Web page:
A stop at Pennsylvania Furnace to survey the landscape allowed me to forget about the motorcycle. I’m certain the lone tree in the field has been photographed ten thousand times if it’s been photographed once. After a few stretches I feel limber and climb back on the Sprint.

To be fair, the Triumph does some things really well. The small windscreen and fairing do a good job keeping the sub-freezing air from making life miserable. And riding through turns and curves is a pleasure.

Moving out of Spruce Creek, about a half hour later, I notice I’m no longer having trouble with my hips and have adapted to the riding position. At speed, through winding roads, my body merges with the machine.

On the scooter and other motorcycles, I’m just sitting. On the Sprint, with my entire body so close to the machine, I become part of it.

Ice along the road reminds me of potential hazards this time of year. It’s the little stuff that gets you.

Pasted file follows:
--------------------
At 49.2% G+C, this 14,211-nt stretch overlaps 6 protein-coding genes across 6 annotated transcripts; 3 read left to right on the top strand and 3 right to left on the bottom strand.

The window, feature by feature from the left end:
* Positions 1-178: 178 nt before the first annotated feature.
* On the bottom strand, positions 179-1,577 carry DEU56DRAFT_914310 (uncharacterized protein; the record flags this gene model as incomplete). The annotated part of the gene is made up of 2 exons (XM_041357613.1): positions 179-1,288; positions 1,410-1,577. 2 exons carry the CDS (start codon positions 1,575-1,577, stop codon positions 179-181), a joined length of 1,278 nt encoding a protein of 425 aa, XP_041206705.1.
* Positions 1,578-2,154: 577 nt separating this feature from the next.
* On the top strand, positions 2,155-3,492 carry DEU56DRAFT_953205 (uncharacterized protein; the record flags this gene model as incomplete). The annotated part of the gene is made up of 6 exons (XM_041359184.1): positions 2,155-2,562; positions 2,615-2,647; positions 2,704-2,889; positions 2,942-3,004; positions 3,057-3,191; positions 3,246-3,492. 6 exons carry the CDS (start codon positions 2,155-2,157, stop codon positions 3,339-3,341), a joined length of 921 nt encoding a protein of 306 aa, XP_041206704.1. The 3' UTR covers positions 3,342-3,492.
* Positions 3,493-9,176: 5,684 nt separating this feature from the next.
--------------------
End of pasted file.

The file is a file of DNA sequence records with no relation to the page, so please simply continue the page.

The Sprint has plenty of power. It’s fast, smooth, and ready to respond. After 30 miles on Interstate 99 I stop to make this picture and realize this bike performs as well on freeways as it does on winding state roads.

I think I’m starting to like this motorcycle. Or at least have a lot of respect for what it can deliver.

Ever the explorer, I take the Sprint off-road to arrive at this lovely view. Too much weight and too little strength. Maneuvering the motorcycle on uneven ground is a challenge. It’s not designed for excursions off the beaten track, at least for me.

I understand the attraction to this kind of machine. The riding position merges body with bike, and we move over the road like a gliding bird – smooth, fluid, responsive. Add an ample supply of torque and horsepower, and it’s easy to see why some riders flock in this direction.

In the end, I know this isn’t the bike for me. My desire to sit up, look at the world, and take pictures is seriously hampered with the Triumph Sprint. The size and weight make stops and starts, U-turns, and other maneuvers on the sides of roads a challenge. But for a rider looking to travel fast and chew up miles the Sprint could be ideal.

On my last night on the Triumph, we rode in a light rain. My body had adapted to the riding position, and I wished there were time for a few more trips.